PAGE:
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TRANSCRIPT: Jerod Mayo’s 2024 Combine Press Conference 2/28

Ian Logue
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February 28, 2024 at 1:21 pm ET

TRANSCRIPT: Jerod Mayo’s 2024 Combine Press Conference 2/28(PHOTO: Jerod Mayo talks to reporters at the 2024 Scouting Combine (via Patriots.com))

🕑 Read Time: 5 minutes

Opening Statement:

“Appreciate you guys coming out.  Been here for a couple days now, so excited to really get around the players to once again collaborate with the scouts and hopefully pick a good player here come draft time.”

On how well he can really get to know a player:

“Sometimes guys walk in, they just have a sense about them.  I don’t know how to explain it, but swag, I guess?  Do the young kids still say swag?  But they are short interviews, but at the same time you can gain information just as far as the confidence level, you’ll watch a little bit of film as far as their knowledge of the game.  There are a lot of things.”

On what he’s looking for in particular:

“Good players.  Just looking for good players, Karen [Guregian].”

When you’re interviewing them:

“That’s what I’m saying.  We’re looking for someone who is very knowledgeable of not only the game, but also self-aware of their strengths and weaknesses.  I think that’s an important part of it.”

On when he’s scouting quarterbacks, what traits are most important to him:

“The thing about quarterbacks for me, look, everyone wants the big arm, the mobility, and things like that.  But I do think it’s important just to get a good sense of what type of competitor that they are.  Their toughness, and things like that.  Those are things you really want to look for.”

On how he measures those things:

“It’s hard.  One thing I would say is the film.  So you get on the film, and you kind of talk through things, you want to see how they they respond to adversity on the field and honestly, you want to talk about some of the adversity they had off the field as well.”

On mobility and how much that factors into the position:

“When you talk about mobility, I think you have to put it in two buckets.  There’s one where it’s pocket awareness where guys can slide around in the pocket and still run a 5.2 40, and I think there’s another type of mobility where you have the quicker guys that can really get outside the pocket. So I mean, there’s more than one way to skin a cat.”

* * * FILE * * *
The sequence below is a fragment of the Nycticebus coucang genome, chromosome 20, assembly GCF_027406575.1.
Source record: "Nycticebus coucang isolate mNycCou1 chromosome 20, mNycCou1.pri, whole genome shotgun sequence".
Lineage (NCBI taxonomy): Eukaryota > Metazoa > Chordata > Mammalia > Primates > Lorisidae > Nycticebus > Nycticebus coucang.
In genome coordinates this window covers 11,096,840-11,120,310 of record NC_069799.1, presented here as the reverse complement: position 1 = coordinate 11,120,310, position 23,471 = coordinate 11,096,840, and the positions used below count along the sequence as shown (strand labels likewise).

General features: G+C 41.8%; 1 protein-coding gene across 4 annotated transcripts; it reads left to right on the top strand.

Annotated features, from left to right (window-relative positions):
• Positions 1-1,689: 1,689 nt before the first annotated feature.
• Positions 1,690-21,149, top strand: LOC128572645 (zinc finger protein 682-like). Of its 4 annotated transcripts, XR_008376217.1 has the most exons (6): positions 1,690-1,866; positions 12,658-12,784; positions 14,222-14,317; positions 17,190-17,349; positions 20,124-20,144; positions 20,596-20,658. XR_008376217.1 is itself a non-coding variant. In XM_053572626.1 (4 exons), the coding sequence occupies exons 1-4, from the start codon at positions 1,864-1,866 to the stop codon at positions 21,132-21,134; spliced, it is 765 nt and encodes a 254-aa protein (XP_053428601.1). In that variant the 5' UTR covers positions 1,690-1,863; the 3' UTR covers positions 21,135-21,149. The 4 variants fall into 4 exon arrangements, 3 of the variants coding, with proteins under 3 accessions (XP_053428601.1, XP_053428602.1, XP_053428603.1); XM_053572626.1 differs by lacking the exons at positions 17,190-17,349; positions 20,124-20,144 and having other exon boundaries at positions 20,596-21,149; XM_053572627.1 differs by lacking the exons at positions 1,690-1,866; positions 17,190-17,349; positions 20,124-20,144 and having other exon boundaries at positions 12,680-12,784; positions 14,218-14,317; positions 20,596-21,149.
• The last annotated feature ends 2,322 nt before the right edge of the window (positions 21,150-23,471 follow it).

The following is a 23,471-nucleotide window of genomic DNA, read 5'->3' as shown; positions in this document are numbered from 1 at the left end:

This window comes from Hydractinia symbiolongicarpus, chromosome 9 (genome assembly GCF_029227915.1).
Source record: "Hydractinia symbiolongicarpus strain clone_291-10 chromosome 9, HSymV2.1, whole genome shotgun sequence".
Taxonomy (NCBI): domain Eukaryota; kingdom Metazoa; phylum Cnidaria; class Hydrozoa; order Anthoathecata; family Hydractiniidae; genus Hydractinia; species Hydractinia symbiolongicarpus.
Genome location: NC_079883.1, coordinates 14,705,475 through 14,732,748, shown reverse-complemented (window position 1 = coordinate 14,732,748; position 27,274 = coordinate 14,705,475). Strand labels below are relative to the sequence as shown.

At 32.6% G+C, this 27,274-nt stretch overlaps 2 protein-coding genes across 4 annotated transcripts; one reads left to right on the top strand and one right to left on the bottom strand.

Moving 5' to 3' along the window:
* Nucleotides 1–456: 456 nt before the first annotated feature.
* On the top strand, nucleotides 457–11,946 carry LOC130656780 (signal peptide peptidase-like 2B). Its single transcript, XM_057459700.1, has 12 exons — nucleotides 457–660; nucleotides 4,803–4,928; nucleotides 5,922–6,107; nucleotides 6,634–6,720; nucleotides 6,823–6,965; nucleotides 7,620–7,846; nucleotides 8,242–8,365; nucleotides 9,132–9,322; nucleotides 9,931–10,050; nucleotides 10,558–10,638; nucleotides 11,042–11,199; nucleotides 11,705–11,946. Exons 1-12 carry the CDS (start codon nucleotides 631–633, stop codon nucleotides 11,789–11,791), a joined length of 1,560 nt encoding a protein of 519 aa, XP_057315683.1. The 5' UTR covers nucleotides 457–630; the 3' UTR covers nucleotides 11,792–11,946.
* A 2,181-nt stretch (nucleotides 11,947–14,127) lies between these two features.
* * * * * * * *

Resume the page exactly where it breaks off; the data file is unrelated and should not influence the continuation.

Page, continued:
On the conversations with Eliot Wolf and the chain of command:

“They’ve been great.  They’ve been great.  We’re on the same page as far as everything’s concerned, and I would say as we get closer to the draft, we’ll definitely be one at that point.  But at the end of the day, Eliot’s going to make the final decision on that.”

On the timeline on when they’ll know what they want to do on that:

“It’s my first time.  My first time doing this, so I’ll tell you a little bit later.  I’m not sure.”

On what he remembers about his combine experience:

“It was hectic.  You go see medical.  You go see all these teams, and it’s just like a whirlwind.  It’s tough, but at the same time the guys are up for it.  I would say you gain more information from this side, and also from the prospect side during the 30 visit.  So, those are very important.”

On the fact it wasn’t too long since he was at the combine and if it makes it easier to relate to these guys:

“Absolutely, and I try to let those guys know, ‘Look, just relax, breathe, like, you’ll be OK. It’s just the process but it’ll be over soon.'”

On Eliot Wolf’s comments about wanting to weaponize the offense and what that means:

“It just looks like putting people on the offensive side of the ball that the defensive side has to prepare for.  Whether that’s double-teaming or anything like that.  But that’s what he means by that.”

On Wolf talking about a faster more explosive defense, if that’s something he felt they need:

“Every year, you’re always looking for bigger, faster, stronger players, so, I mean, that’s a pretty general comment.”

On Wolf’s comments about wanting to play younger players:

“Absolutely, and I would also say that you want to play younger players because first of all, they’re cheaper, and then second of all, I would say you want to have a good mix.  You can’t have all 22, 23-year-olds out there.  You need that 30-year-old that can kind of settle everyone down that has that experience too.”